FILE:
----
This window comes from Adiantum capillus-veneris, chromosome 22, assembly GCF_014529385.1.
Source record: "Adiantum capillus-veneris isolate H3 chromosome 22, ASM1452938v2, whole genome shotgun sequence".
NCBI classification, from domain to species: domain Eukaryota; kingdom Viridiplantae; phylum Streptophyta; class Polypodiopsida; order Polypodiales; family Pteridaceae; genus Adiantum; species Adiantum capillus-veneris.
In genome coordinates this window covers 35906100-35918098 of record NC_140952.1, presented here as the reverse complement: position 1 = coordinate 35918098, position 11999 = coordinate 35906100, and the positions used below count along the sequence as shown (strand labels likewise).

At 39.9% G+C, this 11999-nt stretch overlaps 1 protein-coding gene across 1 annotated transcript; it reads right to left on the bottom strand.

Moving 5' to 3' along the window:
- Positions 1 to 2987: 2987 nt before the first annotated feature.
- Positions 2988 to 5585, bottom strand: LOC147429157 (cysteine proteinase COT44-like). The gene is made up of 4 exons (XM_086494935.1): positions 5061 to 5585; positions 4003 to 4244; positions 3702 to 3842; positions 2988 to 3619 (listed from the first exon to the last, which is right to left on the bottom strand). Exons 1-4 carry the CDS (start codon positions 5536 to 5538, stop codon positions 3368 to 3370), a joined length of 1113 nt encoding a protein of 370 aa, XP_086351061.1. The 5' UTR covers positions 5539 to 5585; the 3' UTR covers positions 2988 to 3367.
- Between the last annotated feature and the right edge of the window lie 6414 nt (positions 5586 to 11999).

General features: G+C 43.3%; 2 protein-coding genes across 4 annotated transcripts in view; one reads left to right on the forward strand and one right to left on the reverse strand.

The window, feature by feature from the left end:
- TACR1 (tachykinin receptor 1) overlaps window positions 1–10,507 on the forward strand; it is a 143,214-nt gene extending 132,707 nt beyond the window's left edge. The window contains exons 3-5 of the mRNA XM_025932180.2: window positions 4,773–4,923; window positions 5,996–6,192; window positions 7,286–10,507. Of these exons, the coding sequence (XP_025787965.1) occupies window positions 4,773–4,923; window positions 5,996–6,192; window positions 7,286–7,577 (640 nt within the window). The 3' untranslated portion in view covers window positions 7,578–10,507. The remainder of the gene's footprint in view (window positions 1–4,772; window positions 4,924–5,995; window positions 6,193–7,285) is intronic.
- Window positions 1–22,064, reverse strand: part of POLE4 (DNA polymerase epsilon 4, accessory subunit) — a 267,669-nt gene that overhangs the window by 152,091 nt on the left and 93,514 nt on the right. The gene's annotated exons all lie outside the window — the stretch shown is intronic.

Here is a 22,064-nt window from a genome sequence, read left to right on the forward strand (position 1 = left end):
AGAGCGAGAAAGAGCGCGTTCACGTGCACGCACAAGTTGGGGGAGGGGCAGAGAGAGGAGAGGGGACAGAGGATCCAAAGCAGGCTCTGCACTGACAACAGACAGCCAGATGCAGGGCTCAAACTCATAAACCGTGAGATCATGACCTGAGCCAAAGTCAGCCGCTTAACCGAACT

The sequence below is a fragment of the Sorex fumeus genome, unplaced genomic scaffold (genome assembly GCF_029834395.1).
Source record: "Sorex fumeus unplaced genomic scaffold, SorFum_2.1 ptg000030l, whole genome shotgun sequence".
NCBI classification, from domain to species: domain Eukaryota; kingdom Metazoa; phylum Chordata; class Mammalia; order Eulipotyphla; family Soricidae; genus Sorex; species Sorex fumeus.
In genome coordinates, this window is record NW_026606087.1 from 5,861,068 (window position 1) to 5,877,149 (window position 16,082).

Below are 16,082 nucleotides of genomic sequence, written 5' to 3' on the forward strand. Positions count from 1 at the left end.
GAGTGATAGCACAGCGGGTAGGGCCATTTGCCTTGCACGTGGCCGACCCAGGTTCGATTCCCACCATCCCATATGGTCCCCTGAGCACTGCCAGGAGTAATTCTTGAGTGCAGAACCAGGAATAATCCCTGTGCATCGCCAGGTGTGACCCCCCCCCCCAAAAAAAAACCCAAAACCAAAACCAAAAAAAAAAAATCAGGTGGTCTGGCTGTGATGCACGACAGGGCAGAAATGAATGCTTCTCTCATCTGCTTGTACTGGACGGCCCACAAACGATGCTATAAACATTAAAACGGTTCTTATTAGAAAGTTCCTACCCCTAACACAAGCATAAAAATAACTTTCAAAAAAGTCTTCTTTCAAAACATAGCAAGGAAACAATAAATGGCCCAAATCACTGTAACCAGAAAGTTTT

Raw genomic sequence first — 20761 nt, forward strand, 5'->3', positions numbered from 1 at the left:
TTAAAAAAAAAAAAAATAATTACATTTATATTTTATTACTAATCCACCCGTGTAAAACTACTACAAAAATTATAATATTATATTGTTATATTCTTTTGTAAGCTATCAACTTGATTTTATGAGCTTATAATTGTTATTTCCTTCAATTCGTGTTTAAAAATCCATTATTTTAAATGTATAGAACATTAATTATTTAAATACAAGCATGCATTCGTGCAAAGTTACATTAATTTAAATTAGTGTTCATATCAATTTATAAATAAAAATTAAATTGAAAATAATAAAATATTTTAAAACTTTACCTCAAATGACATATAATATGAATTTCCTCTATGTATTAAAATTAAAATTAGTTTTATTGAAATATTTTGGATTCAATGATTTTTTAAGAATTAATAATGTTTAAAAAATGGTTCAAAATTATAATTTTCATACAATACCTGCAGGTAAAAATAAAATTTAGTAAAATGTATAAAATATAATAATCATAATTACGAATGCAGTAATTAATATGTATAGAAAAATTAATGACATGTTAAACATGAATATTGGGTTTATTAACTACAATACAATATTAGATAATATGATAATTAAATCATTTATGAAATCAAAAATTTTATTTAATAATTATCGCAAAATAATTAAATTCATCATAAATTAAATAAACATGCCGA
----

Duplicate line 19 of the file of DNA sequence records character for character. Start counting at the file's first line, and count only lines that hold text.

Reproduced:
In genome coordinates, this window is record NW_026606087.1 from 5,861,068 (window position 1) to 5,877,149 (window position 16,082).